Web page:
“If they just invest $20 million in mental wellbeing over the next three years you would actually see a bigger outcome than if they invested $200 million in building new hospital beds.”
Doocey agrees more wellbeing promotion is needed.
“The more people we can keep, well, hopefully we can keep them from developing mental distress. I think we do need to focus more on prevention and early intervention. And I think there's a real opportunity to do that within education as well.”
His priorities are increasing access to “timely mental health and addiction support” and “addressing the mental health workforce crisis,” he says.
National has pledged to double the number of psychologists being trained and increase training of psychiatrists by about a third.
But the former counsellor, who worked for Britain’s National Health System in the 1990s and early 2000s, says it’s too early to say in detail what the new coalition government will do differently, or better than Labour.
“The last government was making announcements on mental health that even the officials didn’t think they could deliver. So what we need to do is make sure that when we raise the expectations of vulnerable Kiwis that we can actually deliver what we promised them.”
‘Doomed to fail’
Robinson believes Doocey does understand the scale of the task ahead, but it’s whether he can get his Cabinet colleagues on board.
He says when Labour came to power they had good intentions too, but mental health funding under the previous National-led government had fallen 35 percent behind the growth in demand for services, so the size of the problem it found itself facing was “overwhelming.”
In fact, he reckons ministers started to “freak out” when they realised the scale of the problem.
“Then they go in a classic political cycle of ‘we must be seen to actually do something’, rather than sit down and go, ‘actually, this is really hard and it's probably going to take 10 to 15 years to really get traction’… that's not something that any politician wants to admit to.”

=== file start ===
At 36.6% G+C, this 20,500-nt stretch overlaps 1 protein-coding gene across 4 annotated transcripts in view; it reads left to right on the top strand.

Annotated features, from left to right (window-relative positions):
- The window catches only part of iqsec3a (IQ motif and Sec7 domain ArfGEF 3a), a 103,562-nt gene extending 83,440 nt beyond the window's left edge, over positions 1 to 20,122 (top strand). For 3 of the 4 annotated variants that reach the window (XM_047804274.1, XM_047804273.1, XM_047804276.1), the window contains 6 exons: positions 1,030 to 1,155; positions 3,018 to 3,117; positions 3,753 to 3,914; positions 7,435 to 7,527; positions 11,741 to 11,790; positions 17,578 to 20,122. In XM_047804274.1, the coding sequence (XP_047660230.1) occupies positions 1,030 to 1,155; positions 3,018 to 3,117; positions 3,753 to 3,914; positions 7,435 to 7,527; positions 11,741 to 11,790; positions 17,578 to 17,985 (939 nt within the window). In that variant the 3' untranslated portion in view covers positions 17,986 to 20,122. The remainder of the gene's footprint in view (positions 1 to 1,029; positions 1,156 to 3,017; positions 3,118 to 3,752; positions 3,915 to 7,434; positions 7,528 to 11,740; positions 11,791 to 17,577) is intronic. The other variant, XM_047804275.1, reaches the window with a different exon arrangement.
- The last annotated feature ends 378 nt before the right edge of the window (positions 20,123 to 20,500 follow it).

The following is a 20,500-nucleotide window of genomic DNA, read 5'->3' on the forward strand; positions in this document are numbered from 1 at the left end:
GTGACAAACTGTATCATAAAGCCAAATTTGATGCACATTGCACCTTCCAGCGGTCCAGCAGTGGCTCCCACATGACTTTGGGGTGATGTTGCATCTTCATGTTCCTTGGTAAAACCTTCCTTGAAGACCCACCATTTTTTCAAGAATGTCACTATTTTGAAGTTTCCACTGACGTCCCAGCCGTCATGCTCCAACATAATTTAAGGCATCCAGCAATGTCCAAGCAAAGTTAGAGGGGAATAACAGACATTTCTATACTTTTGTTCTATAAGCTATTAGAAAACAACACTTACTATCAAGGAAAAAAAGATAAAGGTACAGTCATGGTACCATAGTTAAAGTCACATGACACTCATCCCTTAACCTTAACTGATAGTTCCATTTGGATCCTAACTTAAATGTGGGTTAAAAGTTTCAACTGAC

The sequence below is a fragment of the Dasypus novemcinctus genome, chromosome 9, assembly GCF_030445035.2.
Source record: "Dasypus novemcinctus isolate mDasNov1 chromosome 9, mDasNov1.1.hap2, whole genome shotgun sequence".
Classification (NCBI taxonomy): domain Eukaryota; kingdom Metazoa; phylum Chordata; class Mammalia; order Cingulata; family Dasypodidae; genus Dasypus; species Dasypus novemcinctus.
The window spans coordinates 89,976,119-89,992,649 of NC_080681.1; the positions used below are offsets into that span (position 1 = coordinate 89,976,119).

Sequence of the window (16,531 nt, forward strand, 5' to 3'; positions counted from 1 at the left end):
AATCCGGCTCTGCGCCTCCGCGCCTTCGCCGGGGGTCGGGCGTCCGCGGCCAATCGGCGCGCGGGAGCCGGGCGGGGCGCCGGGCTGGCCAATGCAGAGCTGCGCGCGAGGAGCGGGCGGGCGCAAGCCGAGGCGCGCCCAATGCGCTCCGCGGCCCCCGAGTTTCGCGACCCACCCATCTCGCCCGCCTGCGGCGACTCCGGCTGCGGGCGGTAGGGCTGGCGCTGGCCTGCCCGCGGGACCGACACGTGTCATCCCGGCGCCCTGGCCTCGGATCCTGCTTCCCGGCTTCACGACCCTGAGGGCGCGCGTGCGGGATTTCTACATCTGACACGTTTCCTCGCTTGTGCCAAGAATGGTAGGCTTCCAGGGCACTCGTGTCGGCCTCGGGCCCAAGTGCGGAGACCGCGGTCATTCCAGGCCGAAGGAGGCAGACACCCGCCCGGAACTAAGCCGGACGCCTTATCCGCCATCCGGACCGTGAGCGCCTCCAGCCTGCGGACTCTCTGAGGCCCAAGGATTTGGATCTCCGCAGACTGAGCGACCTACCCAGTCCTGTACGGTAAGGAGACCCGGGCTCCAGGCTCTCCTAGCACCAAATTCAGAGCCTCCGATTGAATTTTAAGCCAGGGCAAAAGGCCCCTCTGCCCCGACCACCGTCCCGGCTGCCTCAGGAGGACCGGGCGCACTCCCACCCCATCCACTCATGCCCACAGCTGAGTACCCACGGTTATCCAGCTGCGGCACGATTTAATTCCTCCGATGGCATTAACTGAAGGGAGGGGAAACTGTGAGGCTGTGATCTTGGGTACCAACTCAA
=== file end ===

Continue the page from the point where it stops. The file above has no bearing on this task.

That’s why governments tend to go for quick and easier solutions, he says.
“But unfortunately, quick and easy and looks good is not going to solve a complex problem.”
If Robinson sounds angry it’s because he is.
“Every government in New Zealand has gone wrong in mental health in that we didn't get the basics right. And if you don't get the basics right, then throwing money at it is not going to be very effective.”
By basics he means a plan to implement the inquiry’s recommendations, a comprehensive workforce strategy and a prevalence study.
“Labour really wanted to do positive things about mental health but, regardless of funding and the inquiry, it did not stop to think deeply about what they needed to do."
Because of this, Robinson believes Labour’s mental health package was always “doomed to fail”.
“It became doomed to fail quite early on. We had the plan, we had this supposed commitment, and we just failed to implement. They cherry picked a few things that they did understand and ignored what they didn’t. Instead of creating paradigm change they just did more of the same but a little bit different.
“It was a massive missed opportunity.”